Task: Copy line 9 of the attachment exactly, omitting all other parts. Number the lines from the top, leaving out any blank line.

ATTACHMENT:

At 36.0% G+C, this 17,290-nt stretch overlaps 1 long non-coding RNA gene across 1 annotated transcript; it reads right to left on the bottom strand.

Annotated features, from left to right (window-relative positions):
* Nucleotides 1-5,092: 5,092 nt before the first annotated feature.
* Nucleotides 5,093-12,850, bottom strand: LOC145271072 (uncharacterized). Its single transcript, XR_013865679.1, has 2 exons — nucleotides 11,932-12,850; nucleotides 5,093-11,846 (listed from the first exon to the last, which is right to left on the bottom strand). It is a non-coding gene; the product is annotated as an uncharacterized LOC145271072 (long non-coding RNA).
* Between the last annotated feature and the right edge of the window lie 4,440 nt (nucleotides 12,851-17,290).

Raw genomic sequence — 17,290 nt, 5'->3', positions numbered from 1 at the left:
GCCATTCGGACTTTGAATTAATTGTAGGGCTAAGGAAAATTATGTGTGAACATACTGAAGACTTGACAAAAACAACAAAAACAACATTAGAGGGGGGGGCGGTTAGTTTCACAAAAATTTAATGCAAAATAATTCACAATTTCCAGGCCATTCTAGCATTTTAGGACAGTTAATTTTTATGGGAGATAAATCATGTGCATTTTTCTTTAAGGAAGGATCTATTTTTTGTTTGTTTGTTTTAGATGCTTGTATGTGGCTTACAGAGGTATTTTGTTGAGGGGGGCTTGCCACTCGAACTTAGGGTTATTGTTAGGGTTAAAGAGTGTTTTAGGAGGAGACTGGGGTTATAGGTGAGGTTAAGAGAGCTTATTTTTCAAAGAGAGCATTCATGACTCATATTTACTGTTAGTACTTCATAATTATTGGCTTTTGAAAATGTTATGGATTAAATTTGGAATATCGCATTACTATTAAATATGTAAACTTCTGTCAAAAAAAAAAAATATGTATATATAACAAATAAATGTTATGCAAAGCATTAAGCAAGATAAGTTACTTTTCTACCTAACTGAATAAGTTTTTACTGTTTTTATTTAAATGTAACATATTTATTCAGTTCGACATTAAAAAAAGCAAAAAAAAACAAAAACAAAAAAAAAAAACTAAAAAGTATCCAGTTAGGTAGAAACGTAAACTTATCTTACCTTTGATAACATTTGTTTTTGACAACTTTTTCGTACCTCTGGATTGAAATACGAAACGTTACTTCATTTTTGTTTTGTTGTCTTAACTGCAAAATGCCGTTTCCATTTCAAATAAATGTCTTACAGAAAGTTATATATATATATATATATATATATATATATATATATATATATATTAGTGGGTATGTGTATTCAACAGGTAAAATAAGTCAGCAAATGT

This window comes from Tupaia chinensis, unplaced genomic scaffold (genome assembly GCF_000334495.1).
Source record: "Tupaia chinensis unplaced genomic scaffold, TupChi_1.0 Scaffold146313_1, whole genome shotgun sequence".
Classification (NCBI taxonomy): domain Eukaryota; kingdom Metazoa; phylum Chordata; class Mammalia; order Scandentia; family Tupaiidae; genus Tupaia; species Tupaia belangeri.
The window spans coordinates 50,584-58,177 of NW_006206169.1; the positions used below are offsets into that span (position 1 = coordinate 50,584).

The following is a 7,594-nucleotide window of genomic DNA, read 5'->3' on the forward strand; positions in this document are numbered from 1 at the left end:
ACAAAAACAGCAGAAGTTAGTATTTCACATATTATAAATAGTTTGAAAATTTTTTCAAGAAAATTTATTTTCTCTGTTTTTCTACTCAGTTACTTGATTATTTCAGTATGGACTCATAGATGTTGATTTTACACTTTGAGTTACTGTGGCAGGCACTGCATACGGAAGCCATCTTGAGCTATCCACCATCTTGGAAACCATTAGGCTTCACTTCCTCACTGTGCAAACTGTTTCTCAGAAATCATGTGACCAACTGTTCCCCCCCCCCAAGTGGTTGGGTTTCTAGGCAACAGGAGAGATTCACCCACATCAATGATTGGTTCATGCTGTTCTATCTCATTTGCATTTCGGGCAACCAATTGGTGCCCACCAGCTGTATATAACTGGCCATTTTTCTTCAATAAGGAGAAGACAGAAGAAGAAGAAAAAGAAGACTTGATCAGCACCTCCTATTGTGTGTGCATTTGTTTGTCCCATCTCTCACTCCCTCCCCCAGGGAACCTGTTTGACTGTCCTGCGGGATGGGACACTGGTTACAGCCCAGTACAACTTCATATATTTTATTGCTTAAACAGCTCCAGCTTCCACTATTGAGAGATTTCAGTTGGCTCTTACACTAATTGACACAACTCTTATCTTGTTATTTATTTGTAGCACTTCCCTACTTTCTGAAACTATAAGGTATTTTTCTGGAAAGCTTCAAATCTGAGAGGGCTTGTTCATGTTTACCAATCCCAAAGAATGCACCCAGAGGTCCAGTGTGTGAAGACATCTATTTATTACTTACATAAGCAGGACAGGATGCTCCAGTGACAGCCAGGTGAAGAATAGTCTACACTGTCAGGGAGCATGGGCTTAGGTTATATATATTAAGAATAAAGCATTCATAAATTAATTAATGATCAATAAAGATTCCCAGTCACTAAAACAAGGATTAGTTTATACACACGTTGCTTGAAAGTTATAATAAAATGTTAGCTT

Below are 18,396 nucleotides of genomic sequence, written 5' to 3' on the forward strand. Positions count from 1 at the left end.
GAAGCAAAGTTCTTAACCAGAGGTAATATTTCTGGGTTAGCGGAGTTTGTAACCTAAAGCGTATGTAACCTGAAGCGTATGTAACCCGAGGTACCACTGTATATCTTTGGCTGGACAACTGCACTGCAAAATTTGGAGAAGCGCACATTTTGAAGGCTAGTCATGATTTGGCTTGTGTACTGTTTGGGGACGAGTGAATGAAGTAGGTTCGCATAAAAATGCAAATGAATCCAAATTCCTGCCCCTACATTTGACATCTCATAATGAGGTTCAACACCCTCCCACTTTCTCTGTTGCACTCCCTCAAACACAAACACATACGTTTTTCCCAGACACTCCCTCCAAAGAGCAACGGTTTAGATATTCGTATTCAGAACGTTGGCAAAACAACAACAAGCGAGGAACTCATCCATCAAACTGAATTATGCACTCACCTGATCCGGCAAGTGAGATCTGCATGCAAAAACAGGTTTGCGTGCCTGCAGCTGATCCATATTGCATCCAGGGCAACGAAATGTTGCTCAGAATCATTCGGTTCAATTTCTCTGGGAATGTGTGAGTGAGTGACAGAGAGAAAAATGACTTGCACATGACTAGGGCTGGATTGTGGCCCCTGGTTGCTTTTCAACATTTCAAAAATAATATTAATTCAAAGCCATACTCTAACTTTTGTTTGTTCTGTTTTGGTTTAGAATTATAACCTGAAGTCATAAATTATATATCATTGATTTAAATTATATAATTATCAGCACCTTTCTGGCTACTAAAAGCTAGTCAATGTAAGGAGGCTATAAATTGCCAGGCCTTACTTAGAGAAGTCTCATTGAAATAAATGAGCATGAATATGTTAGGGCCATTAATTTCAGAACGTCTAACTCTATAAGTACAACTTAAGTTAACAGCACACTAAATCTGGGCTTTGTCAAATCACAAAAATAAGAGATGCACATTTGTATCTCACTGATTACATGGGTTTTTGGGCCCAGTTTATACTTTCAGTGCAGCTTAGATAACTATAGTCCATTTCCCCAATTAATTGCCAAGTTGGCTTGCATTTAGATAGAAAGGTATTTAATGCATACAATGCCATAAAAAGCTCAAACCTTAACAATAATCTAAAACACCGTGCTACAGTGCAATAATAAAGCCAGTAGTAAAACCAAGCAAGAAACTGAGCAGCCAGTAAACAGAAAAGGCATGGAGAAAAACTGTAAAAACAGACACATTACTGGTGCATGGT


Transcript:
Source record: "Tupaia chinensis unplaced genomic scaffold, TupChi_1.0 Scaffold146313_1, whole genome shotgun sequence".